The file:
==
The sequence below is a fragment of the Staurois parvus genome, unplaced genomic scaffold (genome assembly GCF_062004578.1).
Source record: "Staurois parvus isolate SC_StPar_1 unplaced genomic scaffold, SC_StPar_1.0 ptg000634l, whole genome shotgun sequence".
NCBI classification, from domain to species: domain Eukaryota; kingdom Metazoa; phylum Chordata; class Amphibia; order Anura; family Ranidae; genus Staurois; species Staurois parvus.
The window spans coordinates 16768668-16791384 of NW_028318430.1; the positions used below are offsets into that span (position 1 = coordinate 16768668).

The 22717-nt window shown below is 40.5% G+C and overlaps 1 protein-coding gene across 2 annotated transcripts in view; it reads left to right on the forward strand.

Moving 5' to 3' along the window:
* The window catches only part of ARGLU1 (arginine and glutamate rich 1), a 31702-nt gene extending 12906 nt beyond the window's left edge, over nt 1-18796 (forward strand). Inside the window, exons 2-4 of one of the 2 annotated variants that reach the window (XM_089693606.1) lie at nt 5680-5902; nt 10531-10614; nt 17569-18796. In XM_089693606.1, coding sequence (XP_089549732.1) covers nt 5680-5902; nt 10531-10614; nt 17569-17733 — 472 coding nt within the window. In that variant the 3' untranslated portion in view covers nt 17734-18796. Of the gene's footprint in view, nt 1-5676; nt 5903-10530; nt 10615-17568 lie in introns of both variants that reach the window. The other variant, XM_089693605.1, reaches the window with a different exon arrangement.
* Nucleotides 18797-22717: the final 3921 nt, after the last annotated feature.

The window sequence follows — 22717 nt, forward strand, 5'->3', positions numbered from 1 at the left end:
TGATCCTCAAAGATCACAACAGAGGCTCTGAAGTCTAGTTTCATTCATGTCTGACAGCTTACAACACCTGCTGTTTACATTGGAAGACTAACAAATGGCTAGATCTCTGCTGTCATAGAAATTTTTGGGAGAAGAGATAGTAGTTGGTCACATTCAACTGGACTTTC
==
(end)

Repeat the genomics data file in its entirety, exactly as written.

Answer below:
The sequence below is a fragment of the Staurois parvus genome, unplaced genomic scaffold (genome assembly GCF_062004578.1).
Source record: "Staurois parvus isolate SC_StPar_1 unplaced genomic scaffold, SC_StPar_1.0 ptg000634l, whole genome shotgun sequence".
NCBI classification, from domain to species: domain Eukaryota; kingdom Metazoa; phylum Chordata; class Amphibia; order Anura; family Ranidae; genus Staurois; species Staurois parvus.
The window spans coordinates 16768668-16791384 of NW_028318430.1; the positions used below are offsets into that span (position 1 = coordinate 16768668).

The 22717-nt window shown below is 40.5% G+C and overlaps 1 protein-coding gene across 2 annotated transcripts in view; it reads left to right on the forward strand.

Moving 5' to 3' along the window:
* The window catches only part of ARGLU1 (arginine and glutamate rich 1), a 31702-nt gene extending 12906 nt beyond the window's left edge, over nt 1-18796 (forward strand). Inside the window, exons 2-4 of one of the 2 annotated variants that reach the window (XM_089693606.1) lie at nt 5680-5902; nt 10531-10614; nt 17569-18796. In XM_089693606.1, coding sequence (XP_089549732.1) covers nt 5680-5902; nt 10531-10614; nt 17569-17733 — 472 coding nt within the window. In that variant the 3' untranslated portion in view covers nt 17734-18796. Of the gene's footprint in view, nt 1-5676; nt 5903-10530; nt 10615-17568 lie in introns of both variants that reach the window. The other variant, XM_089693605.1, reaches the window with a different exon arrangement.
* Nucleotides 18797-22717: the final 3921 nt, after the last annotated feature.

The window sequence follows — 22717 nt, forward strand, 5'->3', positions numbered from 1 at the left end:
TGATCCTCAAAGATCACAACAGAGGCTCTGAAGTCTAGTTTCATTCATGTCTGACAGCTTACAACACCTGCTGTTTACATTGGAAGACTAACAAATGGCTAGATCTCTGCTGTCATAGAAATTTTTGGGAGAAGAGATAGTAGTTGGTCACATTCAACTGGACTTTC